As always, things are complicated. Except for a few seasons, Jones has never really fared well according to advanced defensive metrics. But Jones is almost always in the lineup, and he frequently plays hurt. And there's been some drama surrounding how deep Jones plays; Jim Palmer used to mention it every so often during telecasts. Jones finally acquiesced to playing a deeper center field before last season, though he wasn't thrilled about it. This Q&A with Jones by Jon Meoli of The Baltimore Sun gave fans some insight into Jones's stance on the whole thing and how a lack of communication between Jones and the front office played a large role.

One positive for Jones right now is that he has a 108 wRC+ and has been one of the O's better hitters (admittedly, a low bar). But, in a perfect world, he wouldn't still be in center field. He isn't as fast as he once was, and he doesn't always get great reads or take the best routes. But over the last several years, the O's have struggled to bring in outfielders who could both hit and field well. That's a big problem, and Jones has had to try and cover more ground because of that. Mancini and Trumbo playing so often in the outfield isn't Jones's fault, but miscues on plays like the ones above are.

The Orioles aren't awful because of just one thing; everything is a factor. Even if the O's had a wonderful collection of defensive wizards in the outfield, the team would still be bad. And yet, outfield defense and speed are two things the Orioles need more of, and they can't continue to rely on using first basemen in the outfield. These guys aren't good enough hitters to get away with that.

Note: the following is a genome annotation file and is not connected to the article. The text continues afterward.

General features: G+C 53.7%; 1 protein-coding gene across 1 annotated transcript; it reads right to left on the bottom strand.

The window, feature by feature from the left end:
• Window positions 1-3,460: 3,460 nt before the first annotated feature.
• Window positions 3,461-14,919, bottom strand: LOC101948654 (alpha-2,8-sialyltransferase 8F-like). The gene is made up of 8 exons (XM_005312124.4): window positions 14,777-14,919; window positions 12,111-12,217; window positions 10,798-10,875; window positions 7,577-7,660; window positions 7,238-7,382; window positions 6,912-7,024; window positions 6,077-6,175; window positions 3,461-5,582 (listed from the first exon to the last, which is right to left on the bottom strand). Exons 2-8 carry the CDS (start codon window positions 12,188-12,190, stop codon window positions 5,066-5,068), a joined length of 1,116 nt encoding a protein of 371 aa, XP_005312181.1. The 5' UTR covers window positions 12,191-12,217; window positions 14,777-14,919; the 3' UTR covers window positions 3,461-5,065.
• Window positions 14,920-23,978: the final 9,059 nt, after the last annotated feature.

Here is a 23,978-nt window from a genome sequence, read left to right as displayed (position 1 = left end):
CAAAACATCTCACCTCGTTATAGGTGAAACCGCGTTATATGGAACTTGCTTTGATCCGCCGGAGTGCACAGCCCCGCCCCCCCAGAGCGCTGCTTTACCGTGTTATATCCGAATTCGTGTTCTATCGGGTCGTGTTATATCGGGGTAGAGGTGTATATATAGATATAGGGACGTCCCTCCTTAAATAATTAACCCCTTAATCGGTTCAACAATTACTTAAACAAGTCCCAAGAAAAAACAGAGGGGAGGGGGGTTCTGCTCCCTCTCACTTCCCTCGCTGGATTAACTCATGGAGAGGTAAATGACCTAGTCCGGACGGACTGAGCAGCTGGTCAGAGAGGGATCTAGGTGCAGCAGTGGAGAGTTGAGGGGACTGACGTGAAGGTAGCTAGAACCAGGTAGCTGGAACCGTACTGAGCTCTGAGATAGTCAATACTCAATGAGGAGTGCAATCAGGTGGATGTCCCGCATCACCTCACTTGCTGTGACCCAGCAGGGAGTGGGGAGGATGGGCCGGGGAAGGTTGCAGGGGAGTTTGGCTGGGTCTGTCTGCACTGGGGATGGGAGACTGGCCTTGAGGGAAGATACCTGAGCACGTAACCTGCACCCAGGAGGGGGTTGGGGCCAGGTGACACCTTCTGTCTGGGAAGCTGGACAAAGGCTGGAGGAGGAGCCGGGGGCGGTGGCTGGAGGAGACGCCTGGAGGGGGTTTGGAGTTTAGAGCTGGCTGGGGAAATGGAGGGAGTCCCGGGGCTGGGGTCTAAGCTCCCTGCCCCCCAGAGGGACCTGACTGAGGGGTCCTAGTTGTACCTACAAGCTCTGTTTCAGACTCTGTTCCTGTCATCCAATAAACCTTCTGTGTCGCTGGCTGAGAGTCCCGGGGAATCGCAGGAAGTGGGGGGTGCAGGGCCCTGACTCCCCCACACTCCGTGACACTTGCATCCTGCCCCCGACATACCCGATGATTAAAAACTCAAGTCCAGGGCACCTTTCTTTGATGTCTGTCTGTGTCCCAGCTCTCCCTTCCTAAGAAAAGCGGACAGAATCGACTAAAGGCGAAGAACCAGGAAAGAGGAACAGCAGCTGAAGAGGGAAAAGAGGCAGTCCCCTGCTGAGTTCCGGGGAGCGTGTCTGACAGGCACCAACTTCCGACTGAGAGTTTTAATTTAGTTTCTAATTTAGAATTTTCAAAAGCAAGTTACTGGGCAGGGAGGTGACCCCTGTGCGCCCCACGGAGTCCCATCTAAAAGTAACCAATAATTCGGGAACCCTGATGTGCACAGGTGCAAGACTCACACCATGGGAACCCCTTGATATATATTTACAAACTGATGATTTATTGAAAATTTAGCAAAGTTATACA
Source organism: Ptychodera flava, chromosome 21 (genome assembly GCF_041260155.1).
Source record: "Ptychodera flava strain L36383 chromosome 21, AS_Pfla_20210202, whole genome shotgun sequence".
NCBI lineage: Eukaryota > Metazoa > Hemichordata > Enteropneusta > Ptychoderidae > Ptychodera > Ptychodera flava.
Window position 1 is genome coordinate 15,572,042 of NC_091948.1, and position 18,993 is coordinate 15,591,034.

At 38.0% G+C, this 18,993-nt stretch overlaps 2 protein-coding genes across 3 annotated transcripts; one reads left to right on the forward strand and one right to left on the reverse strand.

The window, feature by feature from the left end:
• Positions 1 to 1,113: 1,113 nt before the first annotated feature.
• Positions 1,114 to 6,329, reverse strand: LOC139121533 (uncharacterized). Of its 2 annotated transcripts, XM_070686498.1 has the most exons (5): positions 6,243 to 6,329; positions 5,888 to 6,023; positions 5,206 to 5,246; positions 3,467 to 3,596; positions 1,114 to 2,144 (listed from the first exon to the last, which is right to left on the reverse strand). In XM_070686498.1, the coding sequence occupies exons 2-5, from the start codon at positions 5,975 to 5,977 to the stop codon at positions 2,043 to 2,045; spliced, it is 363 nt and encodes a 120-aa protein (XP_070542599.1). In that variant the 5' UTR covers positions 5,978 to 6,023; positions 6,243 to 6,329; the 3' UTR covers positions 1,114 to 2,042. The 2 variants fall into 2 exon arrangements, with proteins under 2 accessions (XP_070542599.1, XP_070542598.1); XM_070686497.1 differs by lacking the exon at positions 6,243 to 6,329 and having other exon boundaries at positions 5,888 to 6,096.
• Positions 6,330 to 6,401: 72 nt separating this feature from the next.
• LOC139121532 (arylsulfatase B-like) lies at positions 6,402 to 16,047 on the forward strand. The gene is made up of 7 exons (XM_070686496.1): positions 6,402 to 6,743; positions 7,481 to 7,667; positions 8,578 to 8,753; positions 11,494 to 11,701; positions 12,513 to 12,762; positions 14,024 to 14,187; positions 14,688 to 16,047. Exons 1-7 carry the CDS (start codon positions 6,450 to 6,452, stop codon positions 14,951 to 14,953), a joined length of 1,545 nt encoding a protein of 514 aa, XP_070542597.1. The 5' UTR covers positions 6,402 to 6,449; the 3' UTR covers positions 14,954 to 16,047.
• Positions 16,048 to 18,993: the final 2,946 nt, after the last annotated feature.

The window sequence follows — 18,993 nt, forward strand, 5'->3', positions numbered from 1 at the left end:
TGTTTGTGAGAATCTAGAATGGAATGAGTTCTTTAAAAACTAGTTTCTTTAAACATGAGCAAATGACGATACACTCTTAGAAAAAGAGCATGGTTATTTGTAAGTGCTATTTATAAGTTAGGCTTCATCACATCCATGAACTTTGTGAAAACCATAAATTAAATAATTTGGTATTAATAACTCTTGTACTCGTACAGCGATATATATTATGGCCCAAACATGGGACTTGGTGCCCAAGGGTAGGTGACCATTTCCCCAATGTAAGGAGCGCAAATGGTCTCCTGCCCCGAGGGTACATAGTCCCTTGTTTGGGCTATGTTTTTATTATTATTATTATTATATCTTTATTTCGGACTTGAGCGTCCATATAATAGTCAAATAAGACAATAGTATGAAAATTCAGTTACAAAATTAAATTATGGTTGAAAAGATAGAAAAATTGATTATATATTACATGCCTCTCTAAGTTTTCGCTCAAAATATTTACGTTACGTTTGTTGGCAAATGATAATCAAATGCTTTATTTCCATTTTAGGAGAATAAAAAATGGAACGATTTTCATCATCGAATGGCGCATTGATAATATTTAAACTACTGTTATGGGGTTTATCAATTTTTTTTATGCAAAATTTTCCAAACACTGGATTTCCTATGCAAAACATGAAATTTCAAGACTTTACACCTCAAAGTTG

The hope is that the team's next wave of outfielders, led by Austin Hays in one corner, Cedric Mullins likely in center field, and perhaps DJ Stewart and/or Ryan Mountcastle in another corner, will become solid contributors with the glove and the bat, while providing much-needed youth and speed (the speed part referring to Mullins and Hays). Mullins, who's in Triple-A Norfolk after a recent promotion, is the closest to the majors and very well may take over for Jones if/when he departs. For now, O's fans will have to keep dealing with substandard play in the outfield.